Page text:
Military junta denies blocking the Internet

The military blames telecommunications disruption on ethnic military forces. Internet blackout impacts mostly anti-coup strongholds. Anti-coup groups fear this is the prelude to major military action against them.


Yangon (AsiaNews/Agencies) – Myanmar’s military junta has denied responsibility for Internet failure in Chin State, blaming instead ethnic militias with which they clashed in recent days.

According to The Irrawaddy, Internet services by Myanmar’s three main telecom operators were blocked in Chin State on 6 pm last Thursday, including three townships in the Magway region.

Telecommunications were also suspended yesterday in Pinlebu, Kawlin and Wuntho townships in northern Sagaing region.

The areas under blackout are strongholds of anti-coup forces, which in recent days have inflicted heavy losses on the Myanmar military.

On Saturday, the junta's foreign minister denied that the State Administration Council, Myanmar’s ruling body, was responsible for the blackout.

“In fact, the recent Internet connections were disrupted due to the terrorist acts such as destroying of communication towers by terrorist groups,” the ministry said in a statement.

“The ministry urged some foreign missions in Yangon to thoroughly verify information before making statements.”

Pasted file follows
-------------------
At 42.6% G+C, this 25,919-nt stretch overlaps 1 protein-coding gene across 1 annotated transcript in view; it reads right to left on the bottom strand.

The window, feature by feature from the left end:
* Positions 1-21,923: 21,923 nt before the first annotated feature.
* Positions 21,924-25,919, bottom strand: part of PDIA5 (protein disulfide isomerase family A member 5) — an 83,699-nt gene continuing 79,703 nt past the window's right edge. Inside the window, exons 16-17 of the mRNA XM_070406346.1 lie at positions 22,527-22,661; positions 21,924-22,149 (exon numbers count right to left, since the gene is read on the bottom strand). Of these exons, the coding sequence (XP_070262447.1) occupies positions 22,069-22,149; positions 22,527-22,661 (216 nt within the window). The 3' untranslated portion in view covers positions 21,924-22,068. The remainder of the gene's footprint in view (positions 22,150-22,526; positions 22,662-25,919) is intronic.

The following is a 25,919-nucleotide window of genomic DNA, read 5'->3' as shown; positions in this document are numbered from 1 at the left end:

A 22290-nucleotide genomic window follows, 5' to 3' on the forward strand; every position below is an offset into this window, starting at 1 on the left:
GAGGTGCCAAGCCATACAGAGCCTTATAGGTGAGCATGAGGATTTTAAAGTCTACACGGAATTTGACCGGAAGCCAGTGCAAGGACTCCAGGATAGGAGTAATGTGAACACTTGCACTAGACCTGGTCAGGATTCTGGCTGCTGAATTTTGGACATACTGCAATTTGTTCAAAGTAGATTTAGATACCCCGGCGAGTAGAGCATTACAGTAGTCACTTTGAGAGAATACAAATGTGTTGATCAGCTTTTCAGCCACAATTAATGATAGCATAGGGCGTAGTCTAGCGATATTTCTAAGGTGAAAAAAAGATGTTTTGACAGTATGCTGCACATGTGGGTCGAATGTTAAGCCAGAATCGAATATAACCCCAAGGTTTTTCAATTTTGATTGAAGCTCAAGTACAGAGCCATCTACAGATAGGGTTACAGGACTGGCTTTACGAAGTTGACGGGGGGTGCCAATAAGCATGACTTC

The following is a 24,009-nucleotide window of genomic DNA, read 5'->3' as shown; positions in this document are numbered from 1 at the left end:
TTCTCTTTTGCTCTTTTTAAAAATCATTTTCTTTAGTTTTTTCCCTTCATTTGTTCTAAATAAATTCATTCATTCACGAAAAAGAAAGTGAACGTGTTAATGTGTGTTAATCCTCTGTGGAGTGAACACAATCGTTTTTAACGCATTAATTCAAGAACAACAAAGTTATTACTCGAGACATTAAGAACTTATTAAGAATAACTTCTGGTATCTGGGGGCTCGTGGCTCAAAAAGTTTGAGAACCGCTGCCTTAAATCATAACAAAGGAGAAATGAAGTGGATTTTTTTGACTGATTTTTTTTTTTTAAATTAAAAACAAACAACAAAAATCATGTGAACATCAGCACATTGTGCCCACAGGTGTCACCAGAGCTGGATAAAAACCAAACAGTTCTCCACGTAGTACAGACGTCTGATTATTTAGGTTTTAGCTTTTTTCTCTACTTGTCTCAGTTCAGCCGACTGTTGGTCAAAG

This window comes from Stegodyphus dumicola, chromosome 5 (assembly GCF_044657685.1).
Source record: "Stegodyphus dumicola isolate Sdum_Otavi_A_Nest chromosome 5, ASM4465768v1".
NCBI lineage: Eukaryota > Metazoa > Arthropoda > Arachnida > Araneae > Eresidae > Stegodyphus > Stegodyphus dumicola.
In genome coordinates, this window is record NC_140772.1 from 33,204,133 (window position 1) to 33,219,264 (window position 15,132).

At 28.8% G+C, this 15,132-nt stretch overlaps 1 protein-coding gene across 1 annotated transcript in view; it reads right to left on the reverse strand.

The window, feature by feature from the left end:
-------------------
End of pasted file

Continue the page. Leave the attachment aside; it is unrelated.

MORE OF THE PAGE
The military has blocked the Internet before. It did so in the weeks following the 1 February coup, when it arrested former pro-democracy leader Aung San Suu Kyi and other members of the National League for Democracy.

The recent blackout could be the prelude to a major military operation against anti-regime groups, anti-coup groups fear.

In blocking the Internet, the military wants to disrupt information sharing by ethnic forces about troop movements and attacks, as well as censor news about its atrocities, such as the recent bombing of residential areas.

In the meantime, following the appeal by the exiled National Unity Government to rise up against the military junta fighting has intensified.

In Chin, where resistance forces control rural areas, the military bombed the towns of Thantlang, Hakah and Mindat in response to attacks by local forces.

Since April, the Chin Defence Forces have engaged coup troops in at least 300 armed clashes.

According to their spokesman, nearly 500 soldiers have been killed, compared to about 60 civilian resistance fighters.

In addition to interfering with the communications of anti-coup forces, the internet blackout is hindering civilian access to information about the COVID-19 pandemic and disrupting a number of local businesses as online money transfer services cannot be used.